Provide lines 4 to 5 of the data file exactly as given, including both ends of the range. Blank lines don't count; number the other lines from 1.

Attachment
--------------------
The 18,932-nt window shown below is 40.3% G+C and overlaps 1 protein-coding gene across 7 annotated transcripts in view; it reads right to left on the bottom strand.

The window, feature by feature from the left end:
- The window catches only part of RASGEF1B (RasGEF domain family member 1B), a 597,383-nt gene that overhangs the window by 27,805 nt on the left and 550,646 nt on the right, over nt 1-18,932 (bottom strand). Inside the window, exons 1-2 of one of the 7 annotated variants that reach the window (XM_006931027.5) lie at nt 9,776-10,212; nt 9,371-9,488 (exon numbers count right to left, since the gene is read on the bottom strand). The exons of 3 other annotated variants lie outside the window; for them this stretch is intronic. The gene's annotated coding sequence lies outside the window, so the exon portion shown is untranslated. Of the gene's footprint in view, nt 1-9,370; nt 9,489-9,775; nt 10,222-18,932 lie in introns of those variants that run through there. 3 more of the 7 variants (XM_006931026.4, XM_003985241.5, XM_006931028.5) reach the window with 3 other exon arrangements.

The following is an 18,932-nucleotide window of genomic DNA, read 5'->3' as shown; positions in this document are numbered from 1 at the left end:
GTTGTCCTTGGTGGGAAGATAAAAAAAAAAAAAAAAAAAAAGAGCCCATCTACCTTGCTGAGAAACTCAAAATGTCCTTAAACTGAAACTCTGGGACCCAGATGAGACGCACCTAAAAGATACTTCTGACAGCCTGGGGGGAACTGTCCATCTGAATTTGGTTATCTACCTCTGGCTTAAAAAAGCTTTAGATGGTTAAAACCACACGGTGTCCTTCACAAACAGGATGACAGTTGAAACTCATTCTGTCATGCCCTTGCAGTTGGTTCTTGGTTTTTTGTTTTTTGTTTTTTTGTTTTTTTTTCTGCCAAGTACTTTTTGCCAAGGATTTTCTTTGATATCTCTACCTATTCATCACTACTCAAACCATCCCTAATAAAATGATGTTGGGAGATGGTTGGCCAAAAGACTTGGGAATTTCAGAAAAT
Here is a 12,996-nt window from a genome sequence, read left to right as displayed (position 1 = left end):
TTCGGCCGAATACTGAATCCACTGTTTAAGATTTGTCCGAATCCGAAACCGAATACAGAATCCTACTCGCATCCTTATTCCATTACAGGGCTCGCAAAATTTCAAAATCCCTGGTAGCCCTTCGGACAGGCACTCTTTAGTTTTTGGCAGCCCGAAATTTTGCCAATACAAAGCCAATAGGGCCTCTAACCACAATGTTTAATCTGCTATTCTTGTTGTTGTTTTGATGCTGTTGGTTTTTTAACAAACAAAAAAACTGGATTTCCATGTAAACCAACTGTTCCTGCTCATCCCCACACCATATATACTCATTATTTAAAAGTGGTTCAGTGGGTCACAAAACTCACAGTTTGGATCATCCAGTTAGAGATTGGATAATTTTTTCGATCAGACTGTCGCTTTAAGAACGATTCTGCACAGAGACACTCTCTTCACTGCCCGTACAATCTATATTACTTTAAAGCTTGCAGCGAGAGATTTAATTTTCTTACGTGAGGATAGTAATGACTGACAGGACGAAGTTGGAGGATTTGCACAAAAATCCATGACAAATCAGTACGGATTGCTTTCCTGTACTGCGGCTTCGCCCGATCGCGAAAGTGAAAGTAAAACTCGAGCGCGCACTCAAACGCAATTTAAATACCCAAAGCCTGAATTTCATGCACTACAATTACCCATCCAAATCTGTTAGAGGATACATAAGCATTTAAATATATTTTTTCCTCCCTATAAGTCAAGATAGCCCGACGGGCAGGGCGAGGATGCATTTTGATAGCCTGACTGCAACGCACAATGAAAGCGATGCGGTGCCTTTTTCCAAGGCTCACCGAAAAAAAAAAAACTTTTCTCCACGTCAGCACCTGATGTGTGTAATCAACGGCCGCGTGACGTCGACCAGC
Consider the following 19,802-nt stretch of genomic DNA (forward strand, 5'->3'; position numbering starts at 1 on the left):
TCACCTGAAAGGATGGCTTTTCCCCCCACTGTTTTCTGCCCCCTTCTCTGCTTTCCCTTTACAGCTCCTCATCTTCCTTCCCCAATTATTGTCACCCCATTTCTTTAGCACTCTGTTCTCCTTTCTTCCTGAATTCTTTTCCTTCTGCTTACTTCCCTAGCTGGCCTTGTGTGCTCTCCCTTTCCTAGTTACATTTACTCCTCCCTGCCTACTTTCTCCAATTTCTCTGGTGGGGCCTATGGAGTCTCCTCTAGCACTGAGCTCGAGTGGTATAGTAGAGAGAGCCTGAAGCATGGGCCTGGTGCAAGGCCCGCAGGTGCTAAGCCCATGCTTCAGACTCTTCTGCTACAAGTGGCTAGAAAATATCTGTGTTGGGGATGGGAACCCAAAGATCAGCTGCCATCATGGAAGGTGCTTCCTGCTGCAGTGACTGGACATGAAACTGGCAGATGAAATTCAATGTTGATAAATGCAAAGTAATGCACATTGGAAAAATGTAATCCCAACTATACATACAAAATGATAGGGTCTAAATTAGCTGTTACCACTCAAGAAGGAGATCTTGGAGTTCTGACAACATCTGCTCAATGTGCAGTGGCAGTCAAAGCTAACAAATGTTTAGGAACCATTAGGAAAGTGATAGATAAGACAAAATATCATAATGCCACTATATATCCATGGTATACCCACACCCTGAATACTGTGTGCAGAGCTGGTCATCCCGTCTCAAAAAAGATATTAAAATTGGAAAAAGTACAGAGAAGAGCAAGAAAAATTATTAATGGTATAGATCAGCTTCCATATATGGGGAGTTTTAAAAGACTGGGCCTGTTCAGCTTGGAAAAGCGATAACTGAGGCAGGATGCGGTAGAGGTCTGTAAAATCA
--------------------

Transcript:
The following is an 18,932-nucleotide window of genomic DNA, read 5'->3' as shown; positions in this document are numbered from 1 at the left end:
GTTGTCCTTGGTGGGAAGATAAAAAAAAAAAAAAAAAAAAAGAGCCCATCTACCTTGCTGAGAAACTCAAAATGTCCTTAAACTGAAACTCTGGGACCCAGATGAGACGCACCTAAAAGATACTTCTGACAGCCTGGGGGGAACTGTCCATCTGAATTTGGTTATCTACCTCTGGCTTAAAAAAGCTTTAGATGGTTAAAACCACACGGTGTCCTTCACAAACAGGATGACAGTTGAAACTCATTCTGTCATGCCCTTGCAGTTGGTTCTTGGTTTTTTGTTTTTTGTTTTTTTGTTTTTTTTTCTGCCAAGTACTTTTTGCCAAGGATTTTCTTTGATATCTCTACCTATTCATCACTACTCAAACCATCCCTAATAAAATGATGTTGGGAGATGGTTGGCCAAAAGACTTGGGAATTTCAGAAAAT